Some have magnificent shapes and colours, others bland and ordinary, but critical is the safety of ingesting them.

According to evolution, fungi have ancient origins, most likely having appeared one billion years ago long before plants and animals existed.

Many cultures used hallucinogenic fungi in religious rituals, the Aztecs calling them “the flesh of the gods” as they caused supernatural visuals.

Thousands of varieties exist but many are lethal.

Dangers always existed, take for example Pope Clement the 7th who died after eating the ‘death Cap’ mushroom as did a Roman Emperor.

European culture was fascinated by ‘fairy rings’ – mystical circles of mushrooms appearing in many historical writings and children’s novels, speaking of which a bite of a mushroom caused Alice in Wonderland to shrink and slide down a rabbit hole to another world!

From a medical viewpoint, Alexander Fleming found bacterial information in his samples of fungus penicillium.

The rest is history as thousands of lives have been saved!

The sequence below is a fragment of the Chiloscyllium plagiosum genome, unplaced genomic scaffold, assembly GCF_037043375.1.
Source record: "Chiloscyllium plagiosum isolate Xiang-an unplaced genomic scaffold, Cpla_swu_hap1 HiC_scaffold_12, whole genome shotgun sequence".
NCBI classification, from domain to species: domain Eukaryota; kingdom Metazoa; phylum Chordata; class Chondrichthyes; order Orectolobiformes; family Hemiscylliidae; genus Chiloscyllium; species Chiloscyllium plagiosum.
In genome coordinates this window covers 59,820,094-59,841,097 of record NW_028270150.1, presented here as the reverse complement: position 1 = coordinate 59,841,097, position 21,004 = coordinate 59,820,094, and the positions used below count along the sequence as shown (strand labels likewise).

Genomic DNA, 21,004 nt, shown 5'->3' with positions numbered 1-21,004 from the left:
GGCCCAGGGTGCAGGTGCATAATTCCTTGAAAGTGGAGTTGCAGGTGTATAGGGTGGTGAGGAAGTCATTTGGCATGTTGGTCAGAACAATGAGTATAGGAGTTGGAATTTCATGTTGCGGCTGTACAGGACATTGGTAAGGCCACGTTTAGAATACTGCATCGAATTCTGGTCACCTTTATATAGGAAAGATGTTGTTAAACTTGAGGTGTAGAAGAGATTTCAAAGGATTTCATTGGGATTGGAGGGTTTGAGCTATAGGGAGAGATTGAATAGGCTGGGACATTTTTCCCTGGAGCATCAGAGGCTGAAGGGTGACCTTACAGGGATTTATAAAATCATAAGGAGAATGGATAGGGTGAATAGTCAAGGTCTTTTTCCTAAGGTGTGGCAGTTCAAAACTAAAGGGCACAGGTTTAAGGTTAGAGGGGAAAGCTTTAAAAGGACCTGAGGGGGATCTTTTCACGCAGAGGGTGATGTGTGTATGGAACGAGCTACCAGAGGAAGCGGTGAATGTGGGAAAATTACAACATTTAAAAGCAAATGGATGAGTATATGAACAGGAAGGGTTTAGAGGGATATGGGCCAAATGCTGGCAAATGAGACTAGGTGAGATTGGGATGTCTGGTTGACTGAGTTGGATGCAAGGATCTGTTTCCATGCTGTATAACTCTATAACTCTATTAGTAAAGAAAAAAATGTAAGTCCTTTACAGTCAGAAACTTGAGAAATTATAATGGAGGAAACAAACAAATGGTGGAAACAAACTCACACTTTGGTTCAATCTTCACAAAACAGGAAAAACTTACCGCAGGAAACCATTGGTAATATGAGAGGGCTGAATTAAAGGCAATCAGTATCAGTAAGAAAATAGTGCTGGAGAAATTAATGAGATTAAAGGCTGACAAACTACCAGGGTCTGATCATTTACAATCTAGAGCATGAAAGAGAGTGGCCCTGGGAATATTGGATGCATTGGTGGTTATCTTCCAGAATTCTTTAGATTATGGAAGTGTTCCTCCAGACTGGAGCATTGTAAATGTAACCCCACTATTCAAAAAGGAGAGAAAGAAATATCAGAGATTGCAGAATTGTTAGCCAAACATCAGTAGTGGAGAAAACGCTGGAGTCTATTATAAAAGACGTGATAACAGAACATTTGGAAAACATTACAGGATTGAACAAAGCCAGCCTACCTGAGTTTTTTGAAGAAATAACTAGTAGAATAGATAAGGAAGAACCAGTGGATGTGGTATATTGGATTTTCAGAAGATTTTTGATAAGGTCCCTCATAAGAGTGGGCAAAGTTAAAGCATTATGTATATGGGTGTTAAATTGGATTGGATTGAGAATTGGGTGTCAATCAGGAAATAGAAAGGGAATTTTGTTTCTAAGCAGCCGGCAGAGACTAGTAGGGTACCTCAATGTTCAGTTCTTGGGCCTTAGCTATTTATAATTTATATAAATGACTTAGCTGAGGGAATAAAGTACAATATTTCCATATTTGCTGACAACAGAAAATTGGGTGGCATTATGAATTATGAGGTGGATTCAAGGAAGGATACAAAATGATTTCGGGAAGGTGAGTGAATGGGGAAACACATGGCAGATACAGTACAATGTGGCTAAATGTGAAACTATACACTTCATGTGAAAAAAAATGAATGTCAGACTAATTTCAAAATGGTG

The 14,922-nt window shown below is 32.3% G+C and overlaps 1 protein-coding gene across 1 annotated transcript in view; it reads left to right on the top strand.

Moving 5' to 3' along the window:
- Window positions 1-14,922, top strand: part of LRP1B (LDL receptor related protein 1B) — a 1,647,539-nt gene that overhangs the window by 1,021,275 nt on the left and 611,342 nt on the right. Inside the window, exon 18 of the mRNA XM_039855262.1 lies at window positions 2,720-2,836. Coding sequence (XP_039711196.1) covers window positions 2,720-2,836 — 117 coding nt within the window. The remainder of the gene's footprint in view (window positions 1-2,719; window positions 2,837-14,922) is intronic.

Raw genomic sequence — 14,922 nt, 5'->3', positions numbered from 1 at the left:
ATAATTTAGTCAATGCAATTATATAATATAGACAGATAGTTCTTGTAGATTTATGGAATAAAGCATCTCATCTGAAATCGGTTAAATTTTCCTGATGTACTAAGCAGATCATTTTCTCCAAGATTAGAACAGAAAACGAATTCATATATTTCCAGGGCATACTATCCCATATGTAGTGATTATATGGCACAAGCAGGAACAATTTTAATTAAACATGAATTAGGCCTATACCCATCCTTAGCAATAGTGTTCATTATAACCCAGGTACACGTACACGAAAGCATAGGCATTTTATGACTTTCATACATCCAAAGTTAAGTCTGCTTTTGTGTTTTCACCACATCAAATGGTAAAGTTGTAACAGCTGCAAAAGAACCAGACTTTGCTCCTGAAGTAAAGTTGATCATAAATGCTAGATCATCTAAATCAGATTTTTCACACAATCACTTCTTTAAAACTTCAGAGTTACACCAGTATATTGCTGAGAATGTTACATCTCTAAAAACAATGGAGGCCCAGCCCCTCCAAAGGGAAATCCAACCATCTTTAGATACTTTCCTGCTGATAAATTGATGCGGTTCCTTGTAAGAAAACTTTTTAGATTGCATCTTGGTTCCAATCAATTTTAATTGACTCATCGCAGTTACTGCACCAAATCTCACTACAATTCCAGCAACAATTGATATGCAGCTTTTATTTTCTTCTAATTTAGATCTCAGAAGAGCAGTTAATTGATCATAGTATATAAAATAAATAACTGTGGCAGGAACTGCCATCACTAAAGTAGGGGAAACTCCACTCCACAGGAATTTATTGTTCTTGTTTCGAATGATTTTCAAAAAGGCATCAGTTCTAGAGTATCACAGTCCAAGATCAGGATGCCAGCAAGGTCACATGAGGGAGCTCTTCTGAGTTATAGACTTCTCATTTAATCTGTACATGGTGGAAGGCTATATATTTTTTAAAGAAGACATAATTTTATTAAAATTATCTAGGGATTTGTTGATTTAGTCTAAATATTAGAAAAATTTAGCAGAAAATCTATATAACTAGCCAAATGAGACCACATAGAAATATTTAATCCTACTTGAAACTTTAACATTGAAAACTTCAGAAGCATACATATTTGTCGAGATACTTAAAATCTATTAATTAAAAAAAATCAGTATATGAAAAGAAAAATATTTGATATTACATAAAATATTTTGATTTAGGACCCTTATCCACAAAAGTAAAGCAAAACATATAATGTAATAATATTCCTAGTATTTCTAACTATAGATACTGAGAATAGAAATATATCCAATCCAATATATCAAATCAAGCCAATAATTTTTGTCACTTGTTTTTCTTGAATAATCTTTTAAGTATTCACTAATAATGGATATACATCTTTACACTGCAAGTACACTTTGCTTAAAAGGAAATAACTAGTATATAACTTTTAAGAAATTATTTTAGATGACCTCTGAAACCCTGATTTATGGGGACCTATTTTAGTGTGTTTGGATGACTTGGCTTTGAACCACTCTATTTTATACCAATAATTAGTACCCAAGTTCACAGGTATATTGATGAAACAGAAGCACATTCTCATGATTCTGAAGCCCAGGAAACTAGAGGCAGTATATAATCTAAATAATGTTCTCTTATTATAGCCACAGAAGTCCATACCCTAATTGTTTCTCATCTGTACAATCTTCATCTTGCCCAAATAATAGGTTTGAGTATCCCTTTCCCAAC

Of all the hundreds of mushrooms, Truffles are the world’s most expensive, as they render a delicate perfumed taste, besides which they are rare and often difficult to locate. Pigs with an extreme sense of smell are often used to sniff them out!

Of late, cosmetologists and dermatologists have taken an interest in mushrooms as an inclusion in products. Reduction of melanin results in fading unwanted pigmentation. Hydration can occur as is the case with hyaluronic acid and collagen-producing cells are stimulated as per research.

In conclusion, much care is needed in thorough washing of edible mushrooms and tossing out old ones to avoid botulism poisoning. Because mushrooms are not a plant, they are generally safe to consume raw. Cooked they shrink, lose vitamins; iron, zinc, and calcium. In conclusion, they will always be part of  “Haute Cuisine” and enjoyed around the world.